Actually this post is about school, recess and playgrounds. These three words should be as intrinsically linked in the popular consciousness as the trio in the title. There’s just as much drama and adventure on most recess playgrounds as there is on a movie shoot. Recess action for the most part is unrehearsed and the cast are all naturals – it’s an organic kind of thing. Really what we have is a linear progression in that string of words, a causality of sorts – a place of learning, a time for release, and a designated space for physical play.
Over the past couple of weeks, I’ve been giving more thought to recess. We are in our first real snap of cold and snow on Nova Scotia’s Halifax coastline. Our primary school aged son has come home on a couple of occasions recently lamenting that there has been no recess and no outdoor play at lunch. The cold, cold is the culprit with temperatures plummeting for a few days into the feels like -25°C (-13°F) with wind chill.
Cancellation of recess for reasons of severe cold is a quandary that school boards and principals in many parts of the world have to deal with each winter. Here in the tundra. on the up side of North America’s 49th parallel, the cold temperatures threshold resulting in cancellations varies. In Edmonton it’s -23°C (-9°F), in Winnipeg -30°C (-22°F), in Toronto -28°C (-18°F). When the cold fronts and extreme temps move on, the kids get back out to play and this is a very fine thing indeed for both kids and teachers I’m sure.
In Halifax the kids are back out now blowing off steam, having some fun. We’re fortunate that our schools are well equipped with playgrounds and other play areas. More importantly, there is a commitment to making this time available to the kids for unstructured, free play. The best of the best, these playgrounds – maintained and operated by the municipality not the school board – are accessible to the public virtually 24/7. (Check PlayGround Chronicles for a peek at some of Halifax’s playgrounds.)
This happy state of affairs is not the case in all jurisdictions. Through my recent, late adopter adventures in twitterland, I’ve discovered that there are some places where recess has been shut down. It just doesn’t exist any longer. Fellow blogger and twitterite Meg Rosker is campaigning to bring back recess at her local elementary school in Redington Shores, Florida. When I read about her campaign, I had a bit of fun tweeting a riff which Meg joined.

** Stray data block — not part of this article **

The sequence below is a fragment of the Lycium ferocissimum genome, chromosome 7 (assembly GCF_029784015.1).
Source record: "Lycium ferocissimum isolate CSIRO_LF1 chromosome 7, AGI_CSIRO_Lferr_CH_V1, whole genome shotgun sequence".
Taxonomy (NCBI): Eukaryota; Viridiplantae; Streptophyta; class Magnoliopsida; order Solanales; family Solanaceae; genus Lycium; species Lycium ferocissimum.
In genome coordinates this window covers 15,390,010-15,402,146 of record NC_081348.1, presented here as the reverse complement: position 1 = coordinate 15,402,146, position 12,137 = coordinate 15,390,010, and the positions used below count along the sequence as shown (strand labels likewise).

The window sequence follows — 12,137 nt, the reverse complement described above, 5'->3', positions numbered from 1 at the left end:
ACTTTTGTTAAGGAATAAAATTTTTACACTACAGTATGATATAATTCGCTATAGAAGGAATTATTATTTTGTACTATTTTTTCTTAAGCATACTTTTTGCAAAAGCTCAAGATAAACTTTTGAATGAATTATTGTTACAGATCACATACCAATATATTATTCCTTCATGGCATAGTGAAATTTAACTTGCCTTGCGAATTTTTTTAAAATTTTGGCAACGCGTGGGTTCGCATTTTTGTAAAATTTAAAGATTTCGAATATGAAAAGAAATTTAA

school without recess is like peanut butter without jelly.
school without recess is like summer without ice cream.
school with out recess is like the sky without a sun
school without recess is like a smore without marshmallows.
school without recess is like a rainbow without the colour.
school without recess is like Halloween without candy.
school without recess is like humour without laughter
You get the drift, we think that schools and recess are inseparable companions like rough and tumble, best buddies like Toopy and Binoo. We’re not alone. The New York Times has reported on the results of a study by the Albert Einstein School of Medicine. The study provides empirical evidence for what many of us know viscerally – recess and play are good for kids – mentally and physically.
The next time you pass by a school at recess, stop, look and listen. The playground is like an orchestra in motion, kinetic soundscapes of bobbing colour. This is where the kids rule, where they run, talk, laugh and find common cause. This is where their thirst for free form fun is getting quenched. When I do get the chance to hear it, that rolling crescendo made possible by a critical mass of kids, I invariably smile. It takes me back to my own childhood, to british bulldog, red rover, tag, sports and the freedom to play.
If you’re in a school district where recess is under threat, join up with other parents and present school board officials with evidence-based studies on the value of recess for our children. There are a number of helpful documents posted on Carol Torgan’s 100+ Top Play Resources page, in particular the ‘Guidelines and Reports’ section. There’s also the U.S. based National Association for Sports and Physical Education site. Just pump in ‘recess’ in their search function and you’ll get a good cross section of material such as this position statement that also includes a brief bibliography.
Please join Meg and I’s riff by completing this sentence:
school without recess is like…..
Tweet your responses to @playgroundology or email to email@example.com.
A parting thought…
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